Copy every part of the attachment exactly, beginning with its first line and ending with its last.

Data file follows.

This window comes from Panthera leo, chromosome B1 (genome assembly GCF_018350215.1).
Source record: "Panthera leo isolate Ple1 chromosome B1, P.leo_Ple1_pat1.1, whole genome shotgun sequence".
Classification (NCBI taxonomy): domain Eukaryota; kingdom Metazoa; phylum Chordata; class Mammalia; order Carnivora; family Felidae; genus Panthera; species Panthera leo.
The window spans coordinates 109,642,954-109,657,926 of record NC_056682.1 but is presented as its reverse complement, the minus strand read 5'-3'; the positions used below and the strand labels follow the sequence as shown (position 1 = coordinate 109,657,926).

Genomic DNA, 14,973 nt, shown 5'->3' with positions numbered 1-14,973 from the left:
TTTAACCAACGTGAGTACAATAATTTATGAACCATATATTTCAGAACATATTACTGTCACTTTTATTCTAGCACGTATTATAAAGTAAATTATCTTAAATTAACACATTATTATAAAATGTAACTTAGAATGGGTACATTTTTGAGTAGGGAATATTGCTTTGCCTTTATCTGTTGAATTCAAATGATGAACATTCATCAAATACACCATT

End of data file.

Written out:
This window comes from Panthera leo, chromosome B1 (genome assembly GCF_018350215.1).
Source record: "Panthera leo isolate Ple1 chromosome B1, P.leo_Ple1_pat1.1, whole genome shotgun sequence".
Classification (NCBI taxonomy): domain Eukaryota; kingdom Metazoa; phylum Chordata; class Mammalia; order Carnivora; family Felidae; genus Panthera; species Panthera leo.
The window spans coordinates 109,642,954-109,657,926 of record NC_056682.1 but is presented as its reverse complement, the minus strand read 5'-3'; the positions used below and the strand labels follow the sequence as shown (position 1 = coordinate 109,657,926).

Genomic DNA, 14,973 nt, shown 5'->3' with positions numbered 1-14,973 from the left:
TTTAACCAACGTGAGTACAATAATTTATGAACCATATATTTCAGAACATATTACTGTCACTTTTATTCTAGCACGTATTATAAAGTAAATTATCTTAAATTAACACATTATTATAAAATGTAACTTAGAATGGGTACATTTTTGAGTAGGGAATATTGCTTTGCCTTTATCTGTTGAATTCAAATGATGAACATTCATCAAATACACCATT